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Mobile marketing will generate a million new jobs by 2015 says new research

Peo­ple on the look­out for media jobs might do well to turn to the mobile adver­tis­ing indus­try over the next cou­ple of years. A new study com­mis­sioned by the Mobile Mar­ket­ing Asso­ci­a­tion pre­dicts that mobile mar­ket­ing will gen­er­ate approx­i­mate­ly 1 mil­lion new jobs and $400 bil­lion in incre­men­tal out­put to the U.S. econ­o­my by 2015.

Media jobs vs. regulation

The trade organization’s study has a dual pur­pose, to per­suade mar­keters to increase their spend on mobile adver­tis­ing and to illus­trate mobile marketing’s poten­tial to cre­ate jobs. But to be frank, the MMA also wants to stave off the poten­tial­ly stul­ti­fy­ing effects on media jobs of over-zeal­ous regulation.

As its CEO, Greg Stu­art, put it, “Ask­ing a bunch of peo­ple who are unfa­mil­iar with mobile mar­ket­ing to set up dig­i­tal pol­i­cy might inhib­it inno­va­tion. Let’s not sti­fle job growth.”

Media jobs in mobile mar­ket­ing will climb from 2012’s total of 524,000 to 1.4 mil­lion by 2015, the study projects. Mobile adver­tis­ing agen­cies are set to have their work cut out for them too, as more firms turn to mobile mar­ket­ing. The study fore­casts that mobile mar­ket­ing spend­ing will sky­rock­et from $6.7 bil­lion in 2012 to just short of $20 bil­lion in 2015.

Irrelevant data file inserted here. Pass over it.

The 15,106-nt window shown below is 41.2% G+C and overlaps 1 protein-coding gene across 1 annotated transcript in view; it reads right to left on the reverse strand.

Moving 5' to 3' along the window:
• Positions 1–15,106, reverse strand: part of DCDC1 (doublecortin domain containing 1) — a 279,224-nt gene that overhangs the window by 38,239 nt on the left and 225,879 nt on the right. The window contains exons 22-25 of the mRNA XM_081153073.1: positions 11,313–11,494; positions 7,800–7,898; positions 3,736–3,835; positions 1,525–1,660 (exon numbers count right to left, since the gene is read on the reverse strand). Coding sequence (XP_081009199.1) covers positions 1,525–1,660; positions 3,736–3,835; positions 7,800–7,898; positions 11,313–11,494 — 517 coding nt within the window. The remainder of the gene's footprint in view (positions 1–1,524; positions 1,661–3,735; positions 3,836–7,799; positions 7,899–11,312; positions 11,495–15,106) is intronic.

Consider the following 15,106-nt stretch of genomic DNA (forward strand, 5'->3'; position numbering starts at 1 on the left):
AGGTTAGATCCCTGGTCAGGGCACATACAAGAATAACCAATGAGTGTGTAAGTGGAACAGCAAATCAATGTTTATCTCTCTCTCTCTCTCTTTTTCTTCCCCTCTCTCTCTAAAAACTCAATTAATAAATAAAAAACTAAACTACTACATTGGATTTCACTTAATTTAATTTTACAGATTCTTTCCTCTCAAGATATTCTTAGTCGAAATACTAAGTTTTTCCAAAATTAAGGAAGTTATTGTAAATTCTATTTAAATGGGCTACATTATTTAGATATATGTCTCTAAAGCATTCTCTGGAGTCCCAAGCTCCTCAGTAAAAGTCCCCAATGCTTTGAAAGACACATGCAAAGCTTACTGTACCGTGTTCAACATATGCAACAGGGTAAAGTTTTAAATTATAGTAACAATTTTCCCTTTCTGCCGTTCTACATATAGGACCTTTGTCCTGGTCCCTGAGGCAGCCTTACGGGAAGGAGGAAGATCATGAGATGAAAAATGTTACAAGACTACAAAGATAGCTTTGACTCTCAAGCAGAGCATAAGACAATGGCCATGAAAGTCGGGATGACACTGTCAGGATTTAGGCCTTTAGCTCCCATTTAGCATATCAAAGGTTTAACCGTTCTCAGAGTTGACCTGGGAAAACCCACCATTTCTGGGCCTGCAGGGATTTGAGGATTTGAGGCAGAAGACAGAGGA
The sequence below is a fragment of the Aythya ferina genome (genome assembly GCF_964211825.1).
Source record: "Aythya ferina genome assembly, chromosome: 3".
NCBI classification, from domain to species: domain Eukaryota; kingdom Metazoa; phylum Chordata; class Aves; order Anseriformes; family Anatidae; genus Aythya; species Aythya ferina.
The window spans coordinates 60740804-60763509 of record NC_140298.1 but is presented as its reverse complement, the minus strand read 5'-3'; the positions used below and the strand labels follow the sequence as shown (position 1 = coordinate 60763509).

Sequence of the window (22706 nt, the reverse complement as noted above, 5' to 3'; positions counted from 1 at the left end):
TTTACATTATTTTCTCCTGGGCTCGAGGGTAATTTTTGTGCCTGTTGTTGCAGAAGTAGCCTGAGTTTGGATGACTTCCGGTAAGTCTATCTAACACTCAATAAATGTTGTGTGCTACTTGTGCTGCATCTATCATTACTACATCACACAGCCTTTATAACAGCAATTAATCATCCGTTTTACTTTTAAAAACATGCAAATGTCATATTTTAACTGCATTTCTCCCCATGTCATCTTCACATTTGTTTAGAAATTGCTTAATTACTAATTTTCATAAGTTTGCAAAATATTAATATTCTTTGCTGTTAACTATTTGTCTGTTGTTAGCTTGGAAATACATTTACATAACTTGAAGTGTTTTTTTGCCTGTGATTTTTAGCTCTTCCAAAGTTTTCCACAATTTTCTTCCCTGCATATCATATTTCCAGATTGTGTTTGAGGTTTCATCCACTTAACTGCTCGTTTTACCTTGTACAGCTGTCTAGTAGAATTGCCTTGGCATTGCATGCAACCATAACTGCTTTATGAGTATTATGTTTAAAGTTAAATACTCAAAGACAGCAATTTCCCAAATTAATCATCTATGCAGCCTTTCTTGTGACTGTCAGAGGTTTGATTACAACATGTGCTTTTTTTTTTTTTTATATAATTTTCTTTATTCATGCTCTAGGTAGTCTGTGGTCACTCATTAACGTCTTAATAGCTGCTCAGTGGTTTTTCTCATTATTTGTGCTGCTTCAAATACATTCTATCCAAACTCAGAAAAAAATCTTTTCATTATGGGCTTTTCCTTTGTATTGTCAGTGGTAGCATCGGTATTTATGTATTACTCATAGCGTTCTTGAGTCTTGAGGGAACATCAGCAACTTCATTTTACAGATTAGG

How­ev­er, one minor neg­a­tive also emerged. Yes, mobile media jobs will increase and yes, sales gen­er­at­ed from mobile devices will soar (from $139 bil­lion in 2012 to in excess of $400 bil­lion by 2015). But by 2014, the return on mobile adver­tis­ing spend­ing is set to drop frac­tion­al­ly from $20.77 per spend to $20.15.

A diver­si­fy­ing market

The rea­son? Diver­si­fi­ca­tion of the mobile mar­ket, in a nut­shell. To date, mobile devices (espe­cial­ly smart­phones) have been large­ly embraced by young, high-income con­sumers. But they’re increas­ing­ly being tak­en up by low­er-income users, too, a devel­op­ment which is like­ly to prompt a small drop in returns.

That said, the study found that indus­tries which spent the most on mobile also reaped the high­est returns on the chan­nel. One of the study’s lead researchers, Colum­bia Uni­ver­si­ty Pro­fes­sor of Mar­ket­ing, Jo Plum­mer, said, “His­tor­i­cal­ly, spend­ing in all oth­er medi­ums even­tu­al­ly flat­tens out and declines. We don’t see that curve in the data that we have. We looked at the sales of high-end and low-end spenders in mobile, and while the cor­re­la­tion is not 1.0, it was in a pos­i­tive direction.”

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